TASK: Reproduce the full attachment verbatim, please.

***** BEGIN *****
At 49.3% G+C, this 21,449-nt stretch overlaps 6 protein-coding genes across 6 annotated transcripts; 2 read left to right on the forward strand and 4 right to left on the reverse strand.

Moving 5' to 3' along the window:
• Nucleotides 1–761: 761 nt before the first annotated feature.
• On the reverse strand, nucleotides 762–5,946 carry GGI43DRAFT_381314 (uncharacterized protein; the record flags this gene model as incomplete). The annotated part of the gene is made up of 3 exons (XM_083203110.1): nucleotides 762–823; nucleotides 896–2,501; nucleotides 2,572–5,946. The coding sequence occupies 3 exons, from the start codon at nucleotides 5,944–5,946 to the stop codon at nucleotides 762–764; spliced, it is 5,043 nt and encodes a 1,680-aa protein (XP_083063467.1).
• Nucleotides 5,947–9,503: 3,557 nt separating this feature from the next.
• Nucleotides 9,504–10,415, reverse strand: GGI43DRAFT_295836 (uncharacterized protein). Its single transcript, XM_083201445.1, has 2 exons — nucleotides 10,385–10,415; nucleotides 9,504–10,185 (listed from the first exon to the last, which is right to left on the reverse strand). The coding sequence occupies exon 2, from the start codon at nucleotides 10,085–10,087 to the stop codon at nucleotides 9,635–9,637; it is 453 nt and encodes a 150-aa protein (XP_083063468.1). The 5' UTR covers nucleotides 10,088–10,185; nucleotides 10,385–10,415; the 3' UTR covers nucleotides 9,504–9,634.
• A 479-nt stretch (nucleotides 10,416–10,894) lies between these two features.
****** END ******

At 49.3% G+C, this 21,449-nt stretch overlaps 6 protein-coding genes across 6 annotated transcripts; 2 read left to right on the forward strand and 4 right to left on the reverse strand.

Moving 5' to 3' along the window:
• Nucleotides 1–761: 761 nt before the first annotated feature.
• On the reverse strand, nucleotides 762–5,946 carry GGI43DRAFT_381314 (uncharacterized protein; the record flags this gene model as incomplete). The annotated part of the gene is made up of 3 exons (XM_083203110.1): nucleotides 762–823; nucleotides 896–2,501; nucleotides 2,572–5,946. The coding sequence occupies 3 exons, from the start codon at nucleotides 5,944–5,946 to the stop codon at nucleotides 762–764; spliced, it is 5,043 nt and encodes a 1,680-aa protein (XP_083063467.1).
• Nucleotides 5,947–9,503: 3,557 nt separating this feature from the next.
• Nucleotides 9,504–10,415, reverse strand: GGI43DRAFT_295836 (uncharacterized protein). Its single transcript, XM_083201445.1, has 2 exons — nucleotides 10,385–10,415; nucleotides 9,504–10,185 (listed from the first exon to the last, which is right to left on the reverse strand). The coding sequence occupies exon 2, from the start codon at nucleotides 10,085–10,087 to the stop codon at nucleotides 9,635–9,637; it is 453 nt and encodes a 150-aa protein (XP_083063468.1). The 5' UTR covers nucleotides 10,088–10,185; nucleotides 10,385–10,415; the 3' UTR covers nucleotides 9,504–9,634.
• A 479-nt stretch (nucleotides 10,416–10,894) lies between these two features.